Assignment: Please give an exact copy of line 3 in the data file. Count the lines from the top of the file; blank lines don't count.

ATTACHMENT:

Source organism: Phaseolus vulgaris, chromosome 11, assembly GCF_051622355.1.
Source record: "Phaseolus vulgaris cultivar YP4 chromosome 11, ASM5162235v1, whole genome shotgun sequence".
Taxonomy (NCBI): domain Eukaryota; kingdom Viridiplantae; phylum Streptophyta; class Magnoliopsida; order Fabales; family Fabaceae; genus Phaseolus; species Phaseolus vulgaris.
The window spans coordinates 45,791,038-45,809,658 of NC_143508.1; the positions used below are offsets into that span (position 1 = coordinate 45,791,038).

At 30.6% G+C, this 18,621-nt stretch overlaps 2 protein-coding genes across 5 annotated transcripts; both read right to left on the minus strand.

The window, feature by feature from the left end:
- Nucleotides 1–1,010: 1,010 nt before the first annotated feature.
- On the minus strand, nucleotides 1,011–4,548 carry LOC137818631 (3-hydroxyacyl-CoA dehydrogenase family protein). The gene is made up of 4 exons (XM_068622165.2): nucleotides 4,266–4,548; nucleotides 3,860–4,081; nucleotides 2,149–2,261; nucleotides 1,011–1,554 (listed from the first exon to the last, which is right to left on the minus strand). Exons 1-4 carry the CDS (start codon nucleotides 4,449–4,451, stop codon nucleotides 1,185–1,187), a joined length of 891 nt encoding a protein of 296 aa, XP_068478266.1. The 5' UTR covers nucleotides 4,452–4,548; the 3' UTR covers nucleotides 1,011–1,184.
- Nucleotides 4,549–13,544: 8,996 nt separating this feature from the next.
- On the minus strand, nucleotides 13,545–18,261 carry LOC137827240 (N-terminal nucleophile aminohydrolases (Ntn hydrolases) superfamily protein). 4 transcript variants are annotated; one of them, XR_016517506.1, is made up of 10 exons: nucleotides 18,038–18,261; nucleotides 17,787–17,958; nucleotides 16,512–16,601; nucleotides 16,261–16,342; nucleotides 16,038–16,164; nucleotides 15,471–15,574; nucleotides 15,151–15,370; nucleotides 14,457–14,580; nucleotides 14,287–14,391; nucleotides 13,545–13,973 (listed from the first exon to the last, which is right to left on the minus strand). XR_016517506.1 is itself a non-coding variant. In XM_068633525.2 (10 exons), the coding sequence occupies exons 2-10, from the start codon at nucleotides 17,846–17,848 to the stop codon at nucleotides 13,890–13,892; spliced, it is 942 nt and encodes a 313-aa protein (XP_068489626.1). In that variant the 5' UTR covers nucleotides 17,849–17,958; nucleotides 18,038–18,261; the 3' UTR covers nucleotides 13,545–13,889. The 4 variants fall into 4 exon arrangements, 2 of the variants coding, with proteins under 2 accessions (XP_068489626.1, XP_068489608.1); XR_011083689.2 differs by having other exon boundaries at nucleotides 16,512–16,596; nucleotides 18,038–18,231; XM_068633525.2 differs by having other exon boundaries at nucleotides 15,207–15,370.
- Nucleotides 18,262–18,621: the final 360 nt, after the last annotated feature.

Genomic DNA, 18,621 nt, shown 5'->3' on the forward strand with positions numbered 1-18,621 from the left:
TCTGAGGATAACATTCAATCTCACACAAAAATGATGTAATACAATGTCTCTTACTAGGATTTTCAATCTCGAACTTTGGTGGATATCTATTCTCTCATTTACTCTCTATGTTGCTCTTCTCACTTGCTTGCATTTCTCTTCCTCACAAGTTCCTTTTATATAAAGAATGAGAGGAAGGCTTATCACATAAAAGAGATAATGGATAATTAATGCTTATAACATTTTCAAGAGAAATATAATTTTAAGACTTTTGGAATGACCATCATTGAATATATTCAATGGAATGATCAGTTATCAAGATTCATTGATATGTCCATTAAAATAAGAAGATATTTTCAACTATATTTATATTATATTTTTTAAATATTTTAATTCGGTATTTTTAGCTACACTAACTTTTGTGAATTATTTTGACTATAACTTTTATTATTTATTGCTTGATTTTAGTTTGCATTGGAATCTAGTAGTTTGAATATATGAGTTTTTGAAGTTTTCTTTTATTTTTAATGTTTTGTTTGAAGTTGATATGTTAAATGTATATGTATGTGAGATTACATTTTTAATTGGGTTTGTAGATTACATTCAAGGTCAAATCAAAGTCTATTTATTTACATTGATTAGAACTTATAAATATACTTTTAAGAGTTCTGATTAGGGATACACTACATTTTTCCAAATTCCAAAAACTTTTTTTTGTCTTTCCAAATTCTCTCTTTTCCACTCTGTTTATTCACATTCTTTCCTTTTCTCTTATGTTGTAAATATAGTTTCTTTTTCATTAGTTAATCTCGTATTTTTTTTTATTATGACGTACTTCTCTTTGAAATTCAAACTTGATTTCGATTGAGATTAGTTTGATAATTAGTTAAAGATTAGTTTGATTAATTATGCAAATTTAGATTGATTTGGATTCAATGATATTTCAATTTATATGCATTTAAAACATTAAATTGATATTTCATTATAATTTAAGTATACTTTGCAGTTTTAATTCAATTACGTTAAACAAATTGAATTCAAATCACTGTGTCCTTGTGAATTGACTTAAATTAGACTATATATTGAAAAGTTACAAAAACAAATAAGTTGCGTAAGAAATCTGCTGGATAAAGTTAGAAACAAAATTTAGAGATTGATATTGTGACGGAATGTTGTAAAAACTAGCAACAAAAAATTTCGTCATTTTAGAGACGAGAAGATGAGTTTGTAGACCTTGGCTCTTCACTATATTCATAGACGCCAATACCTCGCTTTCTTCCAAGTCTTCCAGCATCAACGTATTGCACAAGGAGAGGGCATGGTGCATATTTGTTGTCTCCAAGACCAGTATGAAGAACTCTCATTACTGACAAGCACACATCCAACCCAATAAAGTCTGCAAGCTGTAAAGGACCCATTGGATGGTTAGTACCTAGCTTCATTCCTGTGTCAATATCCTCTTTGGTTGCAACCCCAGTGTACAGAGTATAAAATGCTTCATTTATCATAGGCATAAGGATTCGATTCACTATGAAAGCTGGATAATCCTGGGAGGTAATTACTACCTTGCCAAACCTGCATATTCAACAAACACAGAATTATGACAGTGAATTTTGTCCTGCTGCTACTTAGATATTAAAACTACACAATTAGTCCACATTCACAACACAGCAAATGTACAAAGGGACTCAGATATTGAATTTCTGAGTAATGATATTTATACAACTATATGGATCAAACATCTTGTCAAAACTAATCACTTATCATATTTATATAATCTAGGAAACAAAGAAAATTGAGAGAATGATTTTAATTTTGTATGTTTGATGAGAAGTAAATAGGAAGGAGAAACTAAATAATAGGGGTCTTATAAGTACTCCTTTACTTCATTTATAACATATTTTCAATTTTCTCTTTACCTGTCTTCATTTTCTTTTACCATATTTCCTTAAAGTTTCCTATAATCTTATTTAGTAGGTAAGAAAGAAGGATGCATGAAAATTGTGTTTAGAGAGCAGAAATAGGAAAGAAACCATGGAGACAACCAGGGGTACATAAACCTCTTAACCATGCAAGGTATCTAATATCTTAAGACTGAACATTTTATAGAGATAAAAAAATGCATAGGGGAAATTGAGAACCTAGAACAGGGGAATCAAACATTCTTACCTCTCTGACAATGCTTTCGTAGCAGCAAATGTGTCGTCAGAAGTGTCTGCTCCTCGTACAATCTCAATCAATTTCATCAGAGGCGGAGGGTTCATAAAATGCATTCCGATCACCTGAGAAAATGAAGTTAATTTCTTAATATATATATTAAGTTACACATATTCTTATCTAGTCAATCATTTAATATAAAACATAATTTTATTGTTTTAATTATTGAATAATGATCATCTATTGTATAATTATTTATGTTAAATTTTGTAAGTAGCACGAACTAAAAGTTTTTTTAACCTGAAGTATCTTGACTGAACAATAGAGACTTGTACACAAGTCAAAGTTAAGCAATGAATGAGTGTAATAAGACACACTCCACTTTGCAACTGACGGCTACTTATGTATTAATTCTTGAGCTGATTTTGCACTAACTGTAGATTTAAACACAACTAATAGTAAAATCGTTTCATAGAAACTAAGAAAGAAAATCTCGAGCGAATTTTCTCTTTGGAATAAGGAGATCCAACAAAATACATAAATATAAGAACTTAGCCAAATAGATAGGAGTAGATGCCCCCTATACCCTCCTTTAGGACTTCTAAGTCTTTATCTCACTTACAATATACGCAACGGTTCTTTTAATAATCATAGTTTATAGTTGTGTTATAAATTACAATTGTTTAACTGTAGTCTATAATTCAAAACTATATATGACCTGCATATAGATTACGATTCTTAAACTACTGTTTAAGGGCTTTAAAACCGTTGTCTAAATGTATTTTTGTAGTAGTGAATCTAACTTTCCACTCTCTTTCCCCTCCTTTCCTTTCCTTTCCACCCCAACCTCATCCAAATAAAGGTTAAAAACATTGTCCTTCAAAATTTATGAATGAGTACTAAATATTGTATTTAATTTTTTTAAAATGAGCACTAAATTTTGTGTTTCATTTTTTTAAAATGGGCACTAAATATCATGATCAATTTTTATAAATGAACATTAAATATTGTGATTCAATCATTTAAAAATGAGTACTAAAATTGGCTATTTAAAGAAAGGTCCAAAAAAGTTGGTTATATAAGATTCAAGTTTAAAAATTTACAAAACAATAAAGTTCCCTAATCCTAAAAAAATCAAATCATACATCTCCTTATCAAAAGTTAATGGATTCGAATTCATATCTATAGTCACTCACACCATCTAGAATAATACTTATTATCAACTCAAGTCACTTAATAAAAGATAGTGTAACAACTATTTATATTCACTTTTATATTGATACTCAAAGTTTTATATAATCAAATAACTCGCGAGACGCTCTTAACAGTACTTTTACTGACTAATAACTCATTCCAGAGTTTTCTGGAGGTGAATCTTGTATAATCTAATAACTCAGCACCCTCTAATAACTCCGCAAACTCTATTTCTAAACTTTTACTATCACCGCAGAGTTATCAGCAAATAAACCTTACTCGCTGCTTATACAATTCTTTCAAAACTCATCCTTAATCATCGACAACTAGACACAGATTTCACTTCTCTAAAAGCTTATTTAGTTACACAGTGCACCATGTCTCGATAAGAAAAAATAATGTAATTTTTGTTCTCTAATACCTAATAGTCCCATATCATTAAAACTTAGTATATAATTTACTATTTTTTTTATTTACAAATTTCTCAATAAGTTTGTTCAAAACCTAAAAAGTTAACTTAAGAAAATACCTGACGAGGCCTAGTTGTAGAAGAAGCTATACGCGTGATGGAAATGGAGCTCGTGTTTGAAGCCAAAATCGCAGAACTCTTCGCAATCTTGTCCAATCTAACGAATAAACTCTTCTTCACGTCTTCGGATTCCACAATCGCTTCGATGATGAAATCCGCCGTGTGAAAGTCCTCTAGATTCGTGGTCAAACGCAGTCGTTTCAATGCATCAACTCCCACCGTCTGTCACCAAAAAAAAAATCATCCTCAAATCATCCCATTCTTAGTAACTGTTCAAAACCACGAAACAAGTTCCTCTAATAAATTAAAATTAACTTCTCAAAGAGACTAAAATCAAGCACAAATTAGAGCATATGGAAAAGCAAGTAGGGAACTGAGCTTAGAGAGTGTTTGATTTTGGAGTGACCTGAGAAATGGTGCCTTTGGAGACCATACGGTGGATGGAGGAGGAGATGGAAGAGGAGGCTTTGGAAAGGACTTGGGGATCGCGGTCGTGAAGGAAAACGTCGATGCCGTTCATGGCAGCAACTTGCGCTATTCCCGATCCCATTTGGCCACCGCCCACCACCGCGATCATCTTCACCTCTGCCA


Taxonomy (NCBI): domain Eukaryota; kingdom Viridiplantae; phylum Streptophyta; class Magnoliopsida; order Fabales; family Fabaceae; genus Phaseolus; species Phaseolus vulgaris.